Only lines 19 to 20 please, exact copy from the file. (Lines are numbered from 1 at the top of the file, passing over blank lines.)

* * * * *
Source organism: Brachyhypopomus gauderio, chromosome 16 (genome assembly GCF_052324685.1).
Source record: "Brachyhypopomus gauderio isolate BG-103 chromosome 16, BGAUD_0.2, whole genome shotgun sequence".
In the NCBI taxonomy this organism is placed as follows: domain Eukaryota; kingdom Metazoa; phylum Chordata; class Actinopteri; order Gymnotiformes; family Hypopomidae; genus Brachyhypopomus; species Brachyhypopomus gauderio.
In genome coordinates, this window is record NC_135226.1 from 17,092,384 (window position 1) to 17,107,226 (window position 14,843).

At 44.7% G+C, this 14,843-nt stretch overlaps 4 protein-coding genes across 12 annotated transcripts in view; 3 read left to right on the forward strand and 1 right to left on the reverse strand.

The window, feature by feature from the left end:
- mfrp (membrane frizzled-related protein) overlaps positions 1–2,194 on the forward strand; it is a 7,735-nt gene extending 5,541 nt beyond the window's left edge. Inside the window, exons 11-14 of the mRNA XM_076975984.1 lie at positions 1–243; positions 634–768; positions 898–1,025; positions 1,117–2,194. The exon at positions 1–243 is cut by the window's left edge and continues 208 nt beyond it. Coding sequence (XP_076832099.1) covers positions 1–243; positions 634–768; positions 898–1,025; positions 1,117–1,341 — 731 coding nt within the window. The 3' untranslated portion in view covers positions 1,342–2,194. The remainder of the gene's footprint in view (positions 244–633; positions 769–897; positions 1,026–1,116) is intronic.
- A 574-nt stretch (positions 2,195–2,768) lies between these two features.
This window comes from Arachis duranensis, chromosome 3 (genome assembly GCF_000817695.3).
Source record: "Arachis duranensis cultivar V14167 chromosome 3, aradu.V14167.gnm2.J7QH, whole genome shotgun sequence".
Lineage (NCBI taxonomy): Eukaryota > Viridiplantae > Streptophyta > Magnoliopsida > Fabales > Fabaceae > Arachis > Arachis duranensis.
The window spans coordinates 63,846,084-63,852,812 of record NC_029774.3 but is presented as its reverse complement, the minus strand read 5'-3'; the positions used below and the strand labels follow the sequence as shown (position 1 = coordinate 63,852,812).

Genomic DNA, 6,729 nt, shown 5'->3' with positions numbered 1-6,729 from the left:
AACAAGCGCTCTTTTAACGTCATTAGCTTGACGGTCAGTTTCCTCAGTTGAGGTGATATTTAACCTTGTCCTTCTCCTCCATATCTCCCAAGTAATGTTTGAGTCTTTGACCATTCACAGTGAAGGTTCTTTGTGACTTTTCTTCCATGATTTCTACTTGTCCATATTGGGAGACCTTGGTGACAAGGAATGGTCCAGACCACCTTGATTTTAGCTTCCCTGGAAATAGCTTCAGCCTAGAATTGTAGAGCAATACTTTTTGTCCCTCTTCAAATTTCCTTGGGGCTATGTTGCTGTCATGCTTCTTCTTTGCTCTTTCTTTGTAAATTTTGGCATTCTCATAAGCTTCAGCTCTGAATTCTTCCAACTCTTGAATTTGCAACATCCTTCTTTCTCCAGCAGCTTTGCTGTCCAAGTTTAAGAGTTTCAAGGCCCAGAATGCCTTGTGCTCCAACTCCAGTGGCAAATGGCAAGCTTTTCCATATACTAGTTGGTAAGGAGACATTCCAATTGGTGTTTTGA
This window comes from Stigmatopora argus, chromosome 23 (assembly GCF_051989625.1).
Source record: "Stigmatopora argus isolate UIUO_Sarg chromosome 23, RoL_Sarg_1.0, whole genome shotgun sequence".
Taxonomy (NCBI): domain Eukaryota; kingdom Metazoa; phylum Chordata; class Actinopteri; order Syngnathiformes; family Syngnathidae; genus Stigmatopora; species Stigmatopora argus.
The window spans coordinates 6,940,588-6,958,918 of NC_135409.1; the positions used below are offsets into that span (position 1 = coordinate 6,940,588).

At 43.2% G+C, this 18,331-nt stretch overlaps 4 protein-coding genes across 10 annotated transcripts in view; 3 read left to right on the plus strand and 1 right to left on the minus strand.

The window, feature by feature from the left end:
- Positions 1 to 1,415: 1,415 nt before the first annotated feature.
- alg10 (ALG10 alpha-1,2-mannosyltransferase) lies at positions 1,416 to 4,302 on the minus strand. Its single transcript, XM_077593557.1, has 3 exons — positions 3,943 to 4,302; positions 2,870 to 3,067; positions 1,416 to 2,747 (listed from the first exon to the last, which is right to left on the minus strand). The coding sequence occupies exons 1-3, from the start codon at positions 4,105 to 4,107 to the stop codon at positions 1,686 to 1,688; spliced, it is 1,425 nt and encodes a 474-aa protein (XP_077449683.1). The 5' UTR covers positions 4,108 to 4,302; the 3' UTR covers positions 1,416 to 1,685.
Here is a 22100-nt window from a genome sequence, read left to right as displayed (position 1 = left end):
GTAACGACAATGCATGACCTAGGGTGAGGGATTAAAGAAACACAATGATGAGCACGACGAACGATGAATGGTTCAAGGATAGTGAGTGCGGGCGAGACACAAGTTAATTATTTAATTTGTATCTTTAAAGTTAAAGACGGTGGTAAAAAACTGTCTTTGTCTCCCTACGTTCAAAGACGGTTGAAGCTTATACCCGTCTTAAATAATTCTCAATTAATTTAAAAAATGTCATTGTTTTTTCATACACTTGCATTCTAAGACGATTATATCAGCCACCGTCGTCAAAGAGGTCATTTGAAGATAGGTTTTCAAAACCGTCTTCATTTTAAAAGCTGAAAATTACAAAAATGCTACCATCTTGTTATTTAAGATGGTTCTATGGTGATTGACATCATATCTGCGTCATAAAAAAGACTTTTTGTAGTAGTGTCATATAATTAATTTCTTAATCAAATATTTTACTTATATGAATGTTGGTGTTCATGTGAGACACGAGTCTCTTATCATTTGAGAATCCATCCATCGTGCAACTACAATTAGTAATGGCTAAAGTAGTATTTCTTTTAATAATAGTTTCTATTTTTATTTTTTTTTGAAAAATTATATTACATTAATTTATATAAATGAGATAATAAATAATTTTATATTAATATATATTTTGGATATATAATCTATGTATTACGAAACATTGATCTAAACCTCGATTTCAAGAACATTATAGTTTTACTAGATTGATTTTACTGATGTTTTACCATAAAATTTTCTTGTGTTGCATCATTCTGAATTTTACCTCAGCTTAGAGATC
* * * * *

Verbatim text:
At 43.2% G+C, this 18,331-nt stretch overlaps 4 protein-coding genes across 10 annotated transcripts in view; 3 read left to right on the plus strand and 1 right to left on the minus strand.

The window, feature by feature from the left end: